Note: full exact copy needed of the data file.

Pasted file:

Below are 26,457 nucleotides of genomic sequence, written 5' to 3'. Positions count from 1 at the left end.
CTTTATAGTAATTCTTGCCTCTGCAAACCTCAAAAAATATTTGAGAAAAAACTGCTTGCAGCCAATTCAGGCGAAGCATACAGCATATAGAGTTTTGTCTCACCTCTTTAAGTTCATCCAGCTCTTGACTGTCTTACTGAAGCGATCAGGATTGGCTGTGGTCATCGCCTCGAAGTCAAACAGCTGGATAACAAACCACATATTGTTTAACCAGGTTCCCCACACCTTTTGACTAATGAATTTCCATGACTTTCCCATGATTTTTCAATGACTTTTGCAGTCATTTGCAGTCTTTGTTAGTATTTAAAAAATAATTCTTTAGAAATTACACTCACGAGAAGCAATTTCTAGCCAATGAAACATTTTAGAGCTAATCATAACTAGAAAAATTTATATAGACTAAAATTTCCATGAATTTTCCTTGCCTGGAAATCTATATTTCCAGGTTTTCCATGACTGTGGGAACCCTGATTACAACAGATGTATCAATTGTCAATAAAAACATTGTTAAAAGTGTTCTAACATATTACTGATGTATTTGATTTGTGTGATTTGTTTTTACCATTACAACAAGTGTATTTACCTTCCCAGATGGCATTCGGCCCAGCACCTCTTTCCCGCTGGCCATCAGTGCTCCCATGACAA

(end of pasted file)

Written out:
Below are 26,457 nucleotides of genomic sequence, written 5' to 3'. Positions count from 1 at the left end.
CTTTATAGTAATTCTTGCCTCTGCAAACCTCAAAAAATATTTGAGAAAAAACTGCTTGCAGCCAATTCAGGCGAAGCATACAGCATATAGAGTTTTGTCTCACCTCTTTAAGTTCATCCAGCTCTTGACTGTCTTACTGAAGCGATCAGGATTGGCTGTGGTCATCGCCTCGAAGTCAAACAGCTGGATAACAAACCACATATTGTTTAACCAGGTTCCCCACACCTTTTGACTAATGAATTTCCATGACTTTCCCATGATTTTTCAATGACTTTTGCAGTCATTTGCAGTCTTTGTTAGTATTTAAAAAATAATTCTTTAGAAATTACACTCACGAGAAGCAATTTCTAGCCAATGAAACATTTTAGAGCTAATCATAACTAGAAAAATTTATATAGACTAAAATTTCCATGAATTTTCCTTGCCTGGAAATCTATATTTCCAGGTTTTCCATGACTGTGGGAACCCTGATTACAACAGATGTATCAATTGTCAATAAAAACATTGTTAAAAGTGTTCTAACATATTACTGATGTATTTGATTTGTGTGATTTGTTTTTACCATTACAACAAGTGTATTTACCTTCCCAGATGGCATTCGGCCCAGCACCTCTTTCCCGCTGGCCATCAGTGCTCCCATGACAA